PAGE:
“It was like a bomb went off in our lives” - Laura, wife of client with very severe aphasia
When families reach out to us about treatment options, they may describe their loved one as ‘sad’, “depressed”, or “discouraged” after their stroke. As the family of someone with aphasia, this can be very hard to watch. You want to take away all the pain, the sadness, and the frustration your loved one is having right now. You want to eliminate all the bad feelings and help cheer them up. You want your life to go back to normal.
It’s important to note that there is little difference between sadness and clinical depression. Strokes that have occurred in the frontal part of the brain can lead to depression. This part of the brain contains the receptors and pathways for certain neurochemicals that control mood. When the stroke affects those areas, it takes time for the brain to rebalance these neurotransmitters. Doctors may routinely prescribe antidepressants after a stroke to help manage clinical depression. Depression looms over all aspects of your activities.
Sadness, on the other hand, is a normal human condition. You’re sad because you miss your old life and are grieving. You’re grieving what you’ve lost - your jobs, your relationships, your independence and more. Your thoughts may largely focus on how you do want your old life back. As we all know, you can’t go back in time and change any of this. Sadness can be a natural part of the coping process.
As the caregiver watching your loved one grieve, while you yourself are grieving, you just want it all to go away. YOU want it to be back the way it was. In an effort to make this go away, you want to find something to alleviate this discomfort. So you focus on trying to make your loved with aphasia happy. You feel it’s your responsibility to balance out your loved one’s reactions. But someone else’s happiness is not your sole responsibility.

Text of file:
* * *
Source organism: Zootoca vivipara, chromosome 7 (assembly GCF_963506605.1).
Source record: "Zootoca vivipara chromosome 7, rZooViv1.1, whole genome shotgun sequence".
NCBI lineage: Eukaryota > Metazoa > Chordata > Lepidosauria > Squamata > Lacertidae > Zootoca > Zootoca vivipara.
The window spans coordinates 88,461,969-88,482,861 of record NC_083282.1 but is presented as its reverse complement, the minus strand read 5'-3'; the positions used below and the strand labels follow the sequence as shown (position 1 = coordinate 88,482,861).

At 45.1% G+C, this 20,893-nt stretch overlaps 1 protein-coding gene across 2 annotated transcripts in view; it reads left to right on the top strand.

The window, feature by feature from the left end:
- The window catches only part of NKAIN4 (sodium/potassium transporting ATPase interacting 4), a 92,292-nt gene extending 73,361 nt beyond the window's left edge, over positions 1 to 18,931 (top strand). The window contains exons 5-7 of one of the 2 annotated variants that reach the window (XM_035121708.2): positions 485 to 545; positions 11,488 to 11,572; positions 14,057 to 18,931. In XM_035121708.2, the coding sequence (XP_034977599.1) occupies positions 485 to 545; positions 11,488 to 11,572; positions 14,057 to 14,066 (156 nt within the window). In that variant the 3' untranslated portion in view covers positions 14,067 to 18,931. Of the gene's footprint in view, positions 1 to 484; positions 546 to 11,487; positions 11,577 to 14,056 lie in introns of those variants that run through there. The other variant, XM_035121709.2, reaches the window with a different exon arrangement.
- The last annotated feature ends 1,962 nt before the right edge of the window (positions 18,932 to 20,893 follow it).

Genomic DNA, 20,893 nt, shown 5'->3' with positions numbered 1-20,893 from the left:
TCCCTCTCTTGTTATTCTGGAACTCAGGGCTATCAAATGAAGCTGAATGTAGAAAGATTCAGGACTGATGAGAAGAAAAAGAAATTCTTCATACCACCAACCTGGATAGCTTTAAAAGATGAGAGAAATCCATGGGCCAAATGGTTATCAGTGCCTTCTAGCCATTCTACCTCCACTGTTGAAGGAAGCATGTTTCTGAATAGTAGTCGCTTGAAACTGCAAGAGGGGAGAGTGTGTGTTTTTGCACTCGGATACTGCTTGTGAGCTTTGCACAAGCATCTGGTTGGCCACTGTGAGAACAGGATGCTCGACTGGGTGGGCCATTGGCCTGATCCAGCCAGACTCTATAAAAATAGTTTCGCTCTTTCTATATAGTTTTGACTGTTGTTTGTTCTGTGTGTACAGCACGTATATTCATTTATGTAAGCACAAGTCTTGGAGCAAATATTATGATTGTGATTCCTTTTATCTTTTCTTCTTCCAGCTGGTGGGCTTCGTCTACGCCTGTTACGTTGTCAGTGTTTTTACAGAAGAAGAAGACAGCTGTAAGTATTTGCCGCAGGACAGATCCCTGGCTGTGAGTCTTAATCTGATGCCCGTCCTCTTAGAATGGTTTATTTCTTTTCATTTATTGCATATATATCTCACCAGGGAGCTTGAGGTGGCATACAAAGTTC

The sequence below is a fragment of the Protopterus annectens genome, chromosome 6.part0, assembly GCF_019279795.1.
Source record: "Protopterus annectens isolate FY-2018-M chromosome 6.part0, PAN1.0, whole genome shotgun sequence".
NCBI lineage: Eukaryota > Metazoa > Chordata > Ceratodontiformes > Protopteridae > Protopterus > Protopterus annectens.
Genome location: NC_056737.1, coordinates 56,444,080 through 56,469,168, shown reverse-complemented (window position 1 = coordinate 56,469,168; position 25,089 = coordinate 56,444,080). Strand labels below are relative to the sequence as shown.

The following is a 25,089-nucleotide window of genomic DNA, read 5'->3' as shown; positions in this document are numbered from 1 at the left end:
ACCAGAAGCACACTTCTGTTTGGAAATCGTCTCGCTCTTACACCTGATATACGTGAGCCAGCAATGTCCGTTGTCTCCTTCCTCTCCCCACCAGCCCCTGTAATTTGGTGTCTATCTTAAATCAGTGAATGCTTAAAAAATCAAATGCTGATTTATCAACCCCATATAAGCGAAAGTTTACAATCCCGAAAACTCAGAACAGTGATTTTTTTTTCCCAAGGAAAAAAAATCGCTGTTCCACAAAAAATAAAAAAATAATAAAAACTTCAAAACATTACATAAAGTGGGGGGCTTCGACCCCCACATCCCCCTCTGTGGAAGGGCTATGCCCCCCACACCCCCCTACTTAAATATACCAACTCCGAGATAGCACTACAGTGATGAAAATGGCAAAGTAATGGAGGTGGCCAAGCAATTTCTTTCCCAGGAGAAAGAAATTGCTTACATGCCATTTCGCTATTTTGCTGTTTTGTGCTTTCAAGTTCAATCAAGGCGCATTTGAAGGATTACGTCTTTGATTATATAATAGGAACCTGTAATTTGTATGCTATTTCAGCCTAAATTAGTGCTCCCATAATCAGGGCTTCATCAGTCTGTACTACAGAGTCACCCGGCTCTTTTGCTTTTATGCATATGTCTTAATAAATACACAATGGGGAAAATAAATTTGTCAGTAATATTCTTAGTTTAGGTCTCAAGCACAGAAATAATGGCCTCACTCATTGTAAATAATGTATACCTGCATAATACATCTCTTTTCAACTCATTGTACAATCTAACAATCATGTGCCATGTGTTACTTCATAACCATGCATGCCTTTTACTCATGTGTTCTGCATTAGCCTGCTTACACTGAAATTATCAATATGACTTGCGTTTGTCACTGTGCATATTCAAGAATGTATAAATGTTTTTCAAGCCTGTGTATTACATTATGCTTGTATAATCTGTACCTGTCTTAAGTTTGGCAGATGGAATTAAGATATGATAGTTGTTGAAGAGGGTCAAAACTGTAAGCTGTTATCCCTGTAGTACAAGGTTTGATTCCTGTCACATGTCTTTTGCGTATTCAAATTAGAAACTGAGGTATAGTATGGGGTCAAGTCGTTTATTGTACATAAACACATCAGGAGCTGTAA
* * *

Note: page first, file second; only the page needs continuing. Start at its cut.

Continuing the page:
If you keep thinking about it deeply, you may realize that you’re trying to alleviate your own discomfort and deal with your lack of control over this situation. While you can control some external events - like doing intensive therapy or finding a new doctor - you’re helpless to change any of this directly. It can’t be undone. There’s no magic wand.
The good news is that accepting that you can’t control any of this will free you to separate yourself from the emotional drain. You can’t help someone by climbing into the pit with them. Ultimately, you come to realize that your loved one must be responsible for his/her own coping and change. Trying to manage your emotions as well as someone else’s is a large burden to carry. People are rarely happy all day every day.
What can you actively do to help?
Lastly, remember that there are others out there in the same boat, connect with them in support groups like Aphasia Recovery Connection or local groups for aphasia support.